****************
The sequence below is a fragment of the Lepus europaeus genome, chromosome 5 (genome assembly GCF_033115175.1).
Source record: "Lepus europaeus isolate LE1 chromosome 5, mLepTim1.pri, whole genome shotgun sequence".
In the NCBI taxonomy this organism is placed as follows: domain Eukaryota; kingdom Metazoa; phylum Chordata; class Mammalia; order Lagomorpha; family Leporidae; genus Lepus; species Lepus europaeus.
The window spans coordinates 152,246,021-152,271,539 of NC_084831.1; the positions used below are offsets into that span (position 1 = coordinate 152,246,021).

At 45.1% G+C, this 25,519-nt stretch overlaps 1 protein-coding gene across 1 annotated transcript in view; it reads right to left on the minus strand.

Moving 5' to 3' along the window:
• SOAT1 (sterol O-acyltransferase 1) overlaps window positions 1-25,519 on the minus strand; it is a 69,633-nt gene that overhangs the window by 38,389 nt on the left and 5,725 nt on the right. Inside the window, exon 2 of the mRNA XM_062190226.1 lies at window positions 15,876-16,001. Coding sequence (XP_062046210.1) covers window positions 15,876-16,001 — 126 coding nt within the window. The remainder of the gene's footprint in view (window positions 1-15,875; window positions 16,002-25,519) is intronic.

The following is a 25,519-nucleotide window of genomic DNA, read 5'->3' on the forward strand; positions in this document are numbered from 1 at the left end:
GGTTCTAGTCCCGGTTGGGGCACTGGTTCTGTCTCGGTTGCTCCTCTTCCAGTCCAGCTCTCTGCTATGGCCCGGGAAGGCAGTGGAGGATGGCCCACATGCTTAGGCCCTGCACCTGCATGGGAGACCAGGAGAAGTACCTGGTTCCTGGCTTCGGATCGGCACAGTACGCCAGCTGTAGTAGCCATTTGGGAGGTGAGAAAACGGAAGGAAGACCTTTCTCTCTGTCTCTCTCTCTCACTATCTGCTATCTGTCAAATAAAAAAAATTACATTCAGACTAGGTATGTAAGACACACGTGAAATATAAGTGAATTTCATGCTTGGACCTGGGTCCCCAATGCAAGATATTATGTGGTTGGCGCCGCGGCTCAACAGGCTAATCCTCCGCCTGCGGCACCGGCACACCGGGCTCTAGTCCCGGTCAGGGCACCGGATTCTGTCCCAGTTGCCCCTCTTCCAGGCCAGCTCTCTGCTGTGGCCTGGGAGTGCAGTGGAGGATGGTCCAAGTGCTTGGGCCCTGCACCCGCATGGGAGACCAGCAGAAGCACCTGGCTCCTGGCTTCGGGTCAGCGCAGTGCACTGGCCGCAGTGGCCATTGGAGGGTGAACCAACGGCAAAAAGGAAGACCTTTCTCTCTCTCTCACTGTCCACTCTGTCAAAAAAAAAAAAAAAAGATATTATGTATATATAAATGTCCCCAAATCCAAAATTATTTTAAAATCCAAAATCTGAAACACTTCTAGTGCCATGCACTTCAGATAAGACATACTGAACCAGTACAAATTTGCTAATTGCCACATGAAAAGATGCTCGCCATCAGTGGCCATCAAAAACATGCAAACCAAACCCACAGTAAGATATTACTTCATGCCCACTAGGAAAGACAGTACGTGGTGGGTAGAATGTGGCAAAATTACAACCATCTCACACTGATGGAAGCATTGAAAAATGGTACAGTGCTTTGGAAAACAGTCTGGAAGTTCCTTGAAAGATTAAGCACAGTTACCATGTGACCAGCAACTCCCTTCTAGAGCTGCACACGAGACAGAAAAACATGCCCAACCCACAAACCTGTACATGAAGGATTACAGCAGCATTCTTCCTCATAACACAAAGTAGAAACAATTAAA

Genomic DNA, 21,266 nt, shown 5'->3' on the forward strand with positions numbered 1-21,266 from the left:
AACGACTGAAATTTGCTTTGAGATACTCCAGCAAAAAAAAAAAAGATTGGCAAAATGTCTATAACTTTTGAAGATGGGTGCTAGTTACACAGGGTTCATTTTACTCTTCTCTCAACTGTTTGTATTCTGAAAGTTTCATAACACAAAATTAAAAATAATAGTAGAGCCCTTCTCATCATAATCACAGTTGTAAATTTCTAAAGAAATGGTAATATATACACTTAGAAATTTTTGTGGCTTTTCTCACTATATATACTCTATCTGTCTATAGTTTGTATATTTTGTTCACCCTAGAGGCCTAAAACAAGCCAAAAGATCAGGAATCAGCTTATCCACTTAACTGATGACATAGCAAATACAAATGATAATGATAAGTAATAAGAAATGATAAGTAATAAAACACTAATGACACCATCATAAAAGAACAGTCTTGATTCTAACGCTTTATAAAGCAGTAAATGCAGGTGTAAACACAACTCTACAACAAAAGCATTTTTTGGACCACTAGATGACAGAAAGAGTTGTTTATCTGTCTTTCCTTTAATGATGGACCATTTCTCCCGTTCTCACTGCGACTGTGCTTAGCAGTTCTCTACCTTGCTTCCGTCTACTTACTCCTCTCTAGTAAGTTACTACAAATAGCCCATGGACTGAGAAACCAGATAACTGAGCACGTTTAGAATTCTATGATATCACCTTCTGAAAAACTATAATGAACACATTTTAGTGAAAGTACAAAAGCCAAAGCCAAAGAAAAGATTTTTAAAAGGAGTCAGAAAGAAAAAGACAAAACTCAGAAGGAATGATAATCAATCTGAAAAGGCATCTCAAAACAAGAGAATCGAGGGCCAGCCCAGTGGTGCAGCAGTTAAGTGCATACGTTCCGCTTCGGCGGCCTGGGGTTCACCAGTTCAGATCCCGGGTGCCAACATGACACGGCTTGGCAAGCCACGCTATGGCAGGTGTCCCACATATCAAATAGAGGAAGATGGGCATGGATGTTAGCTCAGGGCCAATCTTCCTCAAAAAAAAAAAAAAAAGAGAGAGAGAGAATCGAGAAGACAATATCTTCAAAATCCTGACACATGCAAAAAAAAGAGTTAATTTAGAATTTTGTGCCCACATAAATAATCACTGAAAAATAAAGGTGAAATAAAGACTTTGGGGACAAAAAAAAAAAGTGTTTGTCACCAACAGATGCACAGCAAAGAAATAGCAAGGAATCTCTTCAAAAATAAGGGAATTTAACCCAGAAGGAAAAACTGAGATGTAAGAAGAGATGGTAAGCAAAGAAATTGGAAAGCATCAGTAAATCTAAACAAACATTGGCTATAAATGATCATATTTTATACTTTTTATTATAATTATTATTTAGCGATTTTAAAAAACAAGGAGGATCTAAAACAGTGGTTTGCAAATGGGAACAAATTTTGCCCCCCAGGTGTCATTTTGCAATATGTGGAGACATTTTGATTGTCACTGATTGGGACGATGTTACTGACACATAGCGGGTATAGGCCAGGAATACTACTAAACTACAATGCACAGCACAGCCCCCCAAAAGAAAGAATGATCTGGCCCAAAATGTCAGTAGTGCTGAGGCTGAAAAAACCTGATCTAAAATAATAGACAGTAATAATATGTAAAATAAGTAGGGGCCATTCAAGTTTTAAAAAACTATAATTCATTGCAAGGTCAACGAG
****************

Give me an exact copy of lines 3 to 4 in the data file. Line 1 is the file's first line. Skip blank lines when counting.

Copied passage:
In the NCBI taxonomy this organism is placed as follows: domain Eukaryota; kingdom Metazoa; phylum Chordata; class Mammalia; order Lagomorpha; family Leporidae; genus Lepus; species Lepus europaeus.
The window spans coordinates 152,246,021-152,271,539 of NC_084831.1; the positions used below are offsets into that span (position 1 = coordinate 152,246,021).